“Your aid-de-camp, General, has delivered to me your letter of this day. I have the honor to inform you, that I could not deliver up the forts and posts entrusted to my command, without previous orders from the governor general, Toussaint Louverture, my immediate chief, from whom I hold the powers with which I am invested. I am fully convinced that I have to do with Frenchmen, and that you are the chief of the armament called the expedition; but I wait the orders of the Governor, to whom I have dispatched one of my aid-de-camps, to acquaint him with your arrival, and that of the French army ; and cannot permit you to land until I have received his answer. If you put in force your threats of hostility, 1 shall make the resistance which becomes a general officer: and, should the chance of war be in your favour, you shall not enter Cape Town till it be reduced to ashes; nay, even in the ruins I will renew the combat.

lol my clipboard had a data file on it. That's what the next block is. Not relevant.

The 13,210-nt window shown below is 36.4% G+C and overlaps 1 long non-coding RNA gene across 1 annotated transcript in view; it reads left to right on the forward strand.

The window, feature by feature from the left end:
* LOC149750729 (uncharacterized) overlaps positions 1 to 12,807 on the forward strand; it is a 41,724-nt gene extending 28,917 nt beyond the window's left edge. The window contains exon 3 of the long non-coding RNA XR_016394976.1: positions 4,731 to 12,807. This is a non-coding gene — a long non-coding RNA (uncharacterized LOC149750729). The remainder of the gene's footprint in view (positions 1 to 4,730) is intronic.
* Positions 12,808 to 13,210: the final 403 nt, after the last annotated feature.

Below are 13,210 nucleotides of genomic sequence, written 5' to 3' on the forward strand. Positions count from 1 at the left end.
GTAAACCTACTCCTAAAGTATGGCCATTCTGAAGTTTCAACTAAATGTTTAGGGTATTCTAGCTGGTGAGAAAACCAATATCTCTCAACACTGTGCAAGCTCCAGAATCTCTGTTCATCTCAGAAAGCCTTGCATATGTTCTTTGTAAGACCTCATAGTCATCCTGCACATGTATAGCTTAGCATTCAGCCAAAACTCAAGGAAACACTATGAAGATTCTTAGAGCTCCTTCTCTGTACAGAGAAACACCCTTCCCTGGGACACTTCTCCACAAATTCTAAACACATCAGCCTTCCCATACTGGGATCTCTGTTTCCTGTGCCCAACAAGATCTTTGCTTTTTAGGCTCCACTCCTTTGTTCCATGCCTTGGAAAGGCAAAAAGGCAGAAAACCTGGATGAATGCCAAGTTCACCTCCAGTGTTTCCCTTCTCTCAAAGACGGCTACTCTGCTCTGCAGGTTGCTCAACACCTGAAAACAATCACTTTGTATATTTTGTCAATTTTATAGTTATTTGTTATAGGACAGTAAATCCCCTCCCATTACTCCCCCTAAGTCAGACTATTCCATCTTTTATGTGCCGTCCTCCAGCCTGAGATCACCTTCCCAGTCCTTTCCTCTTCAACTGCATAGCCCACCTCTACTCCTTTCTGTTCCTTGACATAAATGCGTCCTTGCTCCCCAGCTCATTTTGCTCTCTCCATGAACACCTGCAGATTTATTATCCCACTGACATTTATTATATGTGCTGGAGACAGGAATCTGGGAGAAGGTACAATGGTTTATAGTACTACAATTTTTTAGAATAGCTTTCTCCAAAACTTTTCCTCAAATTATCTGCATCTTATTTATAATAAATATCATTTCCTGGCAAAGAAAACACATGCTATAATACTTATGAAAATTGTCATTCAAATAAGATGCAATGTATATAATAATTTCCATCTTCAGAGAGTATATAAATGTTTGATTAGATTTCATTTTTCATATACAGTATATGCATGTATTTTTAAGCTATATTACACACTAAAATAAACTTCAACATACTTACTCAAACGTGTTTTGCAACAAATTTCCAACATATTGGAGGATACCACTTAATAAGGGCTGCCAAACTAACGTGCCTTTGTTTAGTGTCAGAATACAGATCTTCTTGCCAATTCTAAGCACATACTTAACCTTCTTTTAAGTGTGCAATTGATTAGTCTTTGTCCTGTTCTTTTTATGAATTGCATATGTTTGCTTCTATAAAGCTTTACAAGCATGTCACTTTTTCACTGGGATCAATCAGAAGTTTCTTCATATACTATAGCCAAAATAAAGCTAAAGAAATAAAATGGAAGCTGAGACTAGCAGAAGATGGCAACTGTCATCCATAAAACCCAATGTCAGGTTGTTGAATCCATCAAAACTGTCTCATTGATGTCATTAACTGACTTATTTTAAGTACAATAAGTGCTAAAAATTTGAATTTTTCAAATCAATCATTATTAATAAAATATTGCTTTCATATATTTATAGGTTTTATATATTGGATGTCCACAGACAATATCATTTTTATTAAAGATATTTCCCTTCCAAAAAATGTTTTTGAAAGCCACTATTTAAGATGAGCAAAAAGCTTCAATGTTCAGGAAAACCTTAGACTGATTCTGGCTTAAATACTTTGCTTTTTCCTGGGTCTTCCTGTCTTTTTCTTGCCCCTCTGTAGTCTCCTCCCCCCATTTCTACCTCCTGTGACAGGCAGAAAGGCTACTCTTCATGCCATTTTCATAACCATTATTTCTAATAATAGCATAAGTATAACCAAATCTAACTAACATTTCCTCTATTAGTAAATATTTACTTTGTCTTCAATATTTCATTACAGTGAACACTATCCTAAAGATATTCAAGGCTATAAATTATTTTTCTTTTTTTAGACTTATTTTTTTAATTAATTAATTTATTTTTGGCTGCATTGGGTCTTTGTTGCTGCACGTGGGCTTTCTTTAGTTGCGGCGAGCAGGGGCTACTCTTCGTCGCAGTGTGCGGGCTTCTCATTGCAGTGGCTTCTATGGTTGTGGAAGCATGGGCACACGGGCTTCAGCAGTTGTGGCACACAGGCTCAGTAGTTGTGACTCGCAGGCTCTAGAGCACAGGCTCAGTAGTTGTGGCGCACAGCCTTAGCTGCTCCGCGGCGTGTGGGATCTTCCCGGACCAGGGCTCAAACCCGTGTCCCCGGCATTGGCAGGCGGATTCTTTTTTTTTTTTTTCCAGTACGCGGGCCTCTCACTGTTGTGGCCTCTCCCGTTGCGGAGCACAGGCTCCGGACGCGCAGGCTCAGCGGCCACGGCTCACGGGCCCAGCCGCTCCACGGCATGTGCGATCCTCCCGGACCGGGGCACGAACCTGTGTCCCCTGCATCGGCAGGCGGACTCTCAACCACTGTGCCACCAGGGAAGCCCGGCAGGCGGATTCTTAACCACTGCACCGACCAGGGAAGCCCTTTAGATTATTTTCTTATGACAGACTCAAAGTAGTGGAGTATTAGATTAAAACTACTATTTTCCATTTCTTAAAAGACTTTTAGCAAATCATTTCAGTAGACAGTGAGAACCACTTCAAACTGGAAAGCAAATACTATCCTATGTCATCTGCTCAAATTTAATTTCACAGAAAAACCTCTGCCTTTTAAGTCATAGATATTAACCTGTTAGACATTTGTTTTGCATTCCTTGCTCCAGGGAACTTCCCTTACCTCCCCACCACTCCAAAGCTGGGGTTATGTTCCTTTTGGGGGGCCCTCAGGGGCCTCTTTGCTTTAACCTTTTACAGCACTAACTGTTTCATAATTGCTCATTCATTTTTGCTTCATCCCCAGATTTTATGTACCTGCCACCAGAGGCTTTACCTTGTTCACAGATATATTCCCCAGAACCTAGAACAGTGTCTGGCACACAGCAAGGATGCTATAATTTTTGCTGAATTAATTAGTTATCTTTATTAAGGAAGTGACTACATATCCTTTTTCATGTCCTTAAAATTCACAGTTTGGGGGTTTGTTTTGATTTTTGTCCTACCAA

“You say, the French government has sent to St. Domingo forces capable of reducing the rebels, if any such be found. It is your coming, and the hostile intentions you manifest, that alone could create them among a peaceable people in perfect submission to France: the mention of rebellion is an argument for our resistance.
“The troops which you say are at this moment landing, I consider as so many pieces of cards, which the slightest breath of wind will dissipate.
“How can you hold me responsible for the event ? You are not my chief. I know you not; and can therefore make no account of you till you are acknowledged by Governor Toussaint.
“As to the loss of your esteem, General, I assure you that I desire not to earn it at the price you set upon it; since to purchase it, I must be guilty of a breach of duty.
I have the honour to salute you. (Signed,) H. Christophe.”
Henry Christophe, General of Brigade, Commandant of the Arrondissement of the Cape, to the General in Chief Le Clerc (3 February 1802), quoted Sir James Barskett, History of the Island of St. Domingo: From Its First Discovery by Columbus to the Present Period (New York: Mahlon Day, 1824)